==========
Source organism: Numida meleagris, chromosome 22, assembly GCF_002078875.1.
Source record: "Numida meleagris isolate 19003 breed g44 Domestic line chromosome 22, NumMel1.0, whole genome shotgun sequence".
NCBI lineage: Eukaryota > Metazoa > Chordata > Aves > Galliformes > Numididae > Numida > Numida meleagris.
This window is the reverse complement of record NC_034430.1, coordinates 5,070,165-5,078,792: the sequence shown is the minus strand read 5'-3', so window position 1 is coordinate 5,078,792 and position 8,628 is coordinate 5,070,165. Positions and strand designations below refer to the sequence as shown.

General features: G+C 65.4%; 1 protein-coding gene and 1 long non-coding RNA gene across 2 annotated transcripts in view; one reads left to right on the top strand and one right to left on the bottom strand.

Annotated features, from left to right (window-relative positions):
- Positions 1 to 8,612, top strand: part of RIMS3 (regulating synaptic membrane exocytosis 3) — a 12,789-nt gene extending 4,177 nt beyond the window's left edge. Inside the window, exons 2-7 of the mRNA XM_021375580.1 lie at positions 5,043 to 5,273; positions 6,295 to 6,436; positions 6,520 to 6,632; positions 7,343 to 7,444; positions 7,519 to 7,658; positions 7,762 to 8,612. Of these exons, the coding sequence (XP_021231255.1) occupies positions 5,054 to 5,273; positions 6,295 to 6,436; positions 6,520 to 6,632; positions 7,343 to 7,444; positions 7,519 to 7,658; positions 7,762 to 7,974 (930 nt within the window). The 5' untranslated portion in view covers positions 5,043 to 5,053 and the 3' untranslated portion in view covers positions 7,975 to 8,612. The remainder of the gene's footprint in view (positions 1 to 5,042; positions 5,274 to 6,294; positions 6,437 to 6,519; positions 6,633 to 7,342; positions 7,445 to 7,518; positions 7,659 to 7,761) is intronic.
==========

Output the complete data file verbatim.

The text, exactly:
Source organism: Numida meleagris, chromosome 22, assembly GCF_002078875.1.
Source record: "Numida meleagris isolate 19003 breed g44 Domestic line chromosome 22, NumMel1.0, whole genome shotgun sequence".
NCBI lineage: Eukaryota > Metazoa > Chordata > Aves > Galliformes > Numididae > Numida > Numida meleagris.
This window is the reverse complement of record NC_034430.1, coordinates 5,070,165-5,078,792: the sequence shown is the minus strand read 5'-3', so window position 1 is coordinate 5,078,792 and position 8,628 is coordinate 5,070,165. Positions and strand designations below refer to the sequence as shown.

General features: G+C 65.4%; 1 protein-coding gene and 1 long non-coding RNA gene across 2 annotated transcripts in view; one reads left to right on the top strand and one right to left on the bottom strand.

Annotated features, from left to right (window-relative positions):
- Positions 1 to 8,612, top strand: part of RIMS3 (regulating synaptic membrane exocytosis 3) — a 12,789-nt gene extending 4,177 nt beyond the window's left edge. Inside the window, exons 2-7 of the mRNA XM_021375580.1 lie at positions 5,043 to 5,273; positions 6,295 to 6,436; positions 6,520 to 6,632; positions 7,343 to 7,444; positions 7,519 to 7,658; positions 7,762 to 8,612. Of these exons, the coding sequence (XP_021231255.1) occupies positions 5,054 to 5,273; positions 6,295 to 6,436; positions 6,520 to 6,632; positions 7,343 to 7,444; positions 7,519 to 7,658; positions 7,762 to 7,974 (930 nt within the window). The 5' untranslated portion in view covers positions 5,043 to 5,053 and the 3' untranslated portion in view covers positions 7,975 to 8,612. The remainder of the gene's footprint in view (positions 1 to 5,042; positions 5,274 to 6,294; positions 6,437 to 6,519; positions 6,633 to 7,342; positions 7,445 to 7,518; positions 7,659 to 7,761) is intronic.